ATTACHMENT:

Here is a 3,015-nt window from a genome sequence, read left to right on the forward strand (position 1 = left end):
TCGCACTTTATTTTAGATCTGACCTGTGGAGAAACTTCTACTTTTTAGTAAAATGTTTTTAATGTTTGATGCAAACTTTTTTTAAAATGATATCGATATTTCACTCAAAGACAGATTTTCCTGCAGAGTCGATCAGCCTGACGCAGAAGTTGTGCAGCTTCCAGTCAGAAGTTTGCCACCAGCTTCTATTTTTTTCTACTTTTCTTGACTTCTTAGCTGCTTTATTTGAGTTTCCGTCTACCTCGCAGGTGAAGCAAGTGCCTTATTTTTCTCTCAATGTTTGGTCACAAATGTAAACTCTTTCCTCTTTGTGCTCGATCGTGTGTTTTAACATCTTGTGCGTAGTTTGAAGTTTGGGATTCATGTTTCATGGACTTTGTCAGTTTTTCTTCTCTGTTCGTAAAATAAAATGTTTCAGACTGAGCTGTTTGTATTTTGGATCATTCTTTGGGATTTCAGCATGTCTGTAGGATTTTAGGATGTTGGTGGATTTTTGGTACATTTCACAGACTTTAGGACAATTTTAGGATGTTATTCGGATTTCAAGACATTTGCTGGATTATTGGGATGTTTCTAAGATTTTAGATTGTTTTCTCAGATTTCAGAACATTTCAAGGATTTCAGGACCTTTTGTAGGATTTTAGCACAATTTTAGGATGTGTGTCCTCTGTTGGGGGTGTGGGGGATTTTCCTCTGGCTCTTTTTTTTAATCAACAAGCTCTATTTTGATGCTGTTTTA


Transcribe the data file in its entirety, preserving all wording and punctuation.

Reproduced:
Here is a 3,015-nt window from a genome sequence, read left to right on the forward strand (position 1 = left end):
TCGCACTTTATTTTAGATCTGACCTGTGGAGAAACTTCTACTTTTTAGTAAAATGTTTTTAATGTTTGATGCAAACTTTTTTTAAAATGATATCGATATTTCACTCAAAGACAGATTTTCCTGCAGAGTCGATCAGCCTGACGCAGAAGTTGTGCAGCTTCCAGTCAGAAGTTTGCCACCAGCTTCTATTTTTTTCTACTTTTCTTGACTTCTTAGCTGCTTTATTTGAGTTTCCGTCTACCTCGCAGGTGAAGCAAGTGCCTTATTTTTCTCTCAATGTTTGGTCACAAATGTAAACTCTTTCCTCTTTGTGCTCGATCGTGTGTTTTAACATCTTGTGCGTAGTTTGAAGTTTGGGATTCATGTTTCATGGACTTTGTCAGTTTTTCTTCTCTGTTCGTAAAATAAAATGTTTCAGACTGAGCTGTTTGTATTTTGGATCATTCTTTGGGATTTCAGCATGTCTGTAGGATTTTAGGATGTTGGTGGATTTTTGGTACATTTCACAGACTTTAGGACAATTTTAGGATGTTATTCGGATTTCAAGACATTTGCTGGATTATTGGGATGTTTCTAAGATTTTAGATTGTTTTCTCAGATTTCAGAACATTTCAAGGATTTCAGGACCTTTTGTAGGATTTTAGCACAATTTTAGGATGTGTGTCCTCTGTTGGGGGTGTGGGGGATTTTCCTCTGGCTCTTTTTTTTAATCAACAAGCTCTATTTTGATGCTGTTTTA